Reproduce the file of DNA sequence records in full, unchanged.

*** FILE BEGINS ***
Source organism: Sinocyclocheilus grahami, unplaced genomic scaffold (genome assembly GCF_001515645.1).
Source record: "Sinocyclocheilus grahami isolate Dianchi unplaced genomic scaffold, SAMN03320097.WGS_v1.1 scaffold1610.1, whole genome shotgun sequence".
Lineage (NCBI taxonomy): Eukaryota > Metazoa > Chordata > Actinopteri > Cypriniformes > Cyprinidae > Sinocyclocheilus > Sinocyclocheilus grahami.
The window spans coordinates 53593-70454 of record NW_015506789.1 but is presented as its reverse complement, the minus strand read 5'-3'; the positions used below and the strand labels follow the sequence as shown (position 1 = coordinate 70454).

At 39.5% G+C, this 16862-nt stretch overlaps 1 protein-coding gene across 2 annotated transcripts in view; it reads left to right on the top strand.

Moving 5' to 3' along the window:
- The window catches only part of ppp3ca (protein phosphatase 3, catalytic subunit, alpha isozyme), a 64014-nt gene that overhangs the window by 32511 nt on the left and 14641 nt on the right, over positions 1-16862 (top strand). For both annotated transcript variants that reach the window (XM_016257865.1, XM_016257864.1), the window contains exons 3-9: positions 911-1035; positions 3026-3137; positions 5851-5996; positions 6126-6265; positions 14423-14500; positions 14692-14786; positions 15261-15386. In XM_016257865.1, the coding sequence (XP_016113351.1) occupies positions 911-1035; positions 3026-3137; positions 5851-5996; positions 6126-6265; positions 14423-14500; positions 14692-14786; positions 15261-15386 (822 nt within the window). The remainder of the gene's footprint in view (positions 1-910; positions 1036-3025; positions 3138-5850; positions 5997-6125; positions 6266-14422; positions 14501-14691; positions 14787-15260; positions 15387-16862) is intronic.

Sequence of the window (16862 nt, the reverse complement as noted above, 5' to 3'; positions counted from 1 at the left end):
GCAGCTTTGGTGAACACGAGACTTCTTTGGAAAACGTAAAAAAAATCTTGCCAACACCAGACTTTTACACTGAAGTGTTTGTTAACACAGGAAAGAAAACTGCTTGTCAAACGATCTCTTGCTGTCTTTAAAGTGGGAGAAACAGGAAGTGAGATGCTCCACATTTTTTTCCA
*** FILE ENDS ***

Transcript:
Source organism: Sinocyclocheilus grahami, unplaced genomic scaffold (genome assembly GCF_001515645.1).
Source record: "Sinocyclocheilus grahami isolate Dianchi unplaced genomic scaffold, SAMN03320097.WGS_v1.1 scaffold1610.1, whole genome shotgun sequence".
Lineage (NCBI taxonomy): Eukaryota > Metazoa > Chordata > Actinopteri > Cypriniformes > Cyprinidae > Sinocyclocheilus > Sinocyclocheilus grahami.
The window spans coordinates 53593-70454 of record NW_015506789.1 but is presented as its reverse complement, the minus strand read 5'-3'; the positions used below and the strand labels follow the sequence as shown (position 1 = coordinate 70454).

At 39.5% G+C, this 16862-nt stretch overlaps 1 protein-coding gene across 2 annotated transcripts in view; it reads left to right on the top strand.

Moving 5' to 3' along the window:
- The window catches only part of ppp3ca (protein phosphatase 3, catalytic subunit, alpha isozyme), a 64014-nt gene that overhangs the window by 32511 nt on the left and 14641 nt on the right, over positions 1-16862 (top strand). For both annotated transcript variants that reach the window (XM_016257865.1, XM_016257864.1), the window contains exons 3-9: positions 911-1035; positions 3026-3137; positions 5851-5996; positions 6126-6265; positions 14423-14500; positions 14692-14786; positions 15261-15386. In XM_016257865.1, the coding sequence (XP_016113351.1) occupies positions 911-1035; positions 3026-3137; positions 5851-5996; positions 6126-6265; positions 14423-14500; positions 14692-14786; positions 15261-15386 (822 nt within the window). The remainder of the gene's footprint in view (positions 1-910; positions 1036-3025; positions 3138-5850; positions 5997-6125; positions 6266-14422; positions 14501-14691; positions 14787-15260; positions 15387-16862) is intronic.

Sequence of the window (16862 nt, the reverse complement as noted above, 5' to 3'; positions counted from 1 at the left end):
GCAGCTTTGGTGAACACGAGACTTCTTTGGAAAACGTAAAAAAAATCTTGCCAACACCAGACTTTTACACTGAAGTGTTTGTTAACACAGGAAAGAAAACTGCTTGTCAAACGATCTCTTGCTGTCTTTAAAGTGGGAGAAACAGGAAGTGAGATGCTCCACATTTTTTTCCA